There is still so much to learn and improve on.  That is absolutely real.  For what it’s worth, I’m glad I never tried to imagine what life would be like here.  But after a week of independence and responsibility that yielded more setback than success, I’m ready for another one.   

A special thank you to these donors:

Bishops Ian and Laura, Episcopal Diocese of Connecticut
Mary and Mike Crowley
Robert Synott
Donna Mitchell and Bill Heiple

Thursday, July 14, 2016

First Impressions

Haiti Fact #1
Spaghetti is a common breakfast food in Haiti.  To eat spaghetti at any other meal, especially dinner, is seen as unusual.

It has been one week!

We visited CASB and all the land belonging to the school.  I taught a few classes.  I learned to drive a stick shift on the crazy Haitian roads.  I saw all the potential that the school has, as well as the huge amount of effort and cooperation needed for it to grow into its mission.  I withered under the heat, discovered the fruit tree I can reach from the balcony, bought produce in a street market, dodged cars and motorcycles in the streets, and bought a dumb phone.

For the past week, I've been in Cap-Haitien.  I'll be here for the next year, and it will require a massive adjustment.  I can communicate somewhat in Creole when I need to speak to someone, but I rarely understand what they say back.  Cap-Haitien differs from anything that I have ever experienced.

In the process of beginning to learn all over again how to live and function in a society, I almost forgot that I am here to do a job.  While standing in an overgrown field that will eventually produce crops, teach students to farm, and to generate revenue to support the school, I realized that there is simply so much to do and that I'm here to jump in and help reach the goal.  To do that, I will teaching English at two schools, CASB and a professional school in Cap-Haitien called Saint Espirit (pronouced Sant Espree).

But that is just the beginning.  Although most of my job description entails teaching English, I am here to form relationships, learn about and participate in another culture, go beyond the superficial, and to forward God's mission in the world.  I am beginning to see how much I need to learn even function here.  But there are some friends here to help, even though it will be challenging and frustrating in the beginning.  I'm still excited to be here and I hope you enjoy reading about what I'm up to!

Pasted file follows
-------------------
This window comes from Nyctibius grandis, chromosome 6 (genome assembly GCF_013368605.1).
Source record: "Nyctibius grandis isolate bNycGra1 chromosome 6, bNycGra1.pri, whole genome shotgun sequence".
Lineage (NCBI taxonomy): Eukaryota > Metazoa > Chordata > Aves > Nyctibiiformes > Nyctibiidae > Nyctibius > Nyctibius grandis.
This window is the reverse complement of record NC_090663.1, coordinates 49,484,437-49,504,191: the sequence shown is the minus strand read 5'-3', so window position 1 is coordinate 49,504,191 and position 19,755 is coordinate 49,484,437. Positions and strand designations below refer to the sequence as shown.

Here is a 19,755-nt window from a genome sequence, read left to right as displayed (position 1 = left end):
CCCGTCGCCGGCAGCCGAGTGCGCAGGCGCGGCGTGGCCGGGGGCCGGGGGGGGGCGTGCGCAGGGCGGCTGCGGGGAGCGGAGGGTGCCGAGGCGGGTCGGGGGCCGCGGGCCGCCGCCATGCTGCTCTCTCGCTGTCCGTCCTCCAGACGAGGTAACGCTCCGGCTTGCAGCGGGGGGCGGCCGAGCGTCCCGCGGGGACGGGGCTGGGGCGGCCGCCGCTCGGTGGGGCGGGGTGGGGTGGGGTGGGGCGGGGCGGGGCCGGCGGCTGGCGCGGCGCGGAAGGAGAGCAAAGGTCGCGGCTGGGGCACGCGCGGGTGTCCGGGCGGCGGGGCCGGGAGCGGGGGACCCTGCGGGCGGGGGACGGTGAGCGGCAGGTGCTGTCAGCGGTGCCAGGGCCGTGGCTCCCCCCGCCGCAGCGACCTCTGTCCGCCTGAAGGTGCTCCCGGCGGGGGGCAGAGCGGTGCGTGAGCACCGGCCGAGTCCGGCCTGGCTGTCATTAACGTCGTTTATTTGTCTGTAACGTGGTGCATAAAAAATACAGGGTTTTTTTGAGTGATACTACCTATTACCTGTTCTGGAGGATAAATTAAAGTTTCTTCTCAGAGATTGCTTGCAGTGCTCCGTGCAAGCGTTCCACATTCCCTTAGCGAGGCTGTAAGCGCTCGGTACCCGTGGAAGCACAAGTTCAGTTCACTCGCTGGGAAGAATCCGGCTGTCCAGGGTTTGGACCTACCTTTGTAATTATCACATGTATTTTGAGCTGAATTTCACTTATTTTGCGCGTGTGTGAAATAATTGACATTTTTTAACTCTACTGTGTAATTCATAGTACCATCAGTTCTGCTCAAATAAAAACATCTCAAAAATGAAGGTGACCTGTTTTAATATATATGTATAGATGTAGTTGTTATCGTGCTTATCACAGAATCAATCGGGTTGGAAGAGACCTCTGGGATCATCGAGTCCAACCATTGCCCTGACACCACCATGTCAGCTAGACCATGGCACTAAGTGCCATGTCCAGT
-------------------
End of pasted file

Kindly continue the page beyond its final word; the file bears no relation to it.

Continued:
I'm one week in and excited for the weeks to come.

A special thank you to these donors:

World Mission Committee, St. John's Episcopal Church (Essex CT)
Jenifer Grant
Ruth and John Schumacher
Steve Honan


Monday, July 4, 2016

Getting Ready to Leave

In just a few days, Eli and I will be in Cap-Haitien, Haiti.  The main purpose of our mission work is to assist in the revitalization of Centre d'Agriculture Saint Baranabas, located near Cap-Haitien in Terrier Rouge, Haiti.  This blog will share anecdotes and insights that arise out of the experiences I have there.
Haiti differs from the USA in very evident ways.  Due to total immersion, these differences will be especially glaring.  I'm leaving in just a few days and am trying to prepare myself to leave home for a year and live far away from most of the things I have known until now.  Despite the inevitable fears and concerns, I am still excited to serve and am grateful for everything that the Young Adult Service Corps, the Episcopal Church, the many donors, my friends and family have done to make this possible and make me who I am today.  Thank you to everyone, and I hope you will follow this blog and stay in touch with me!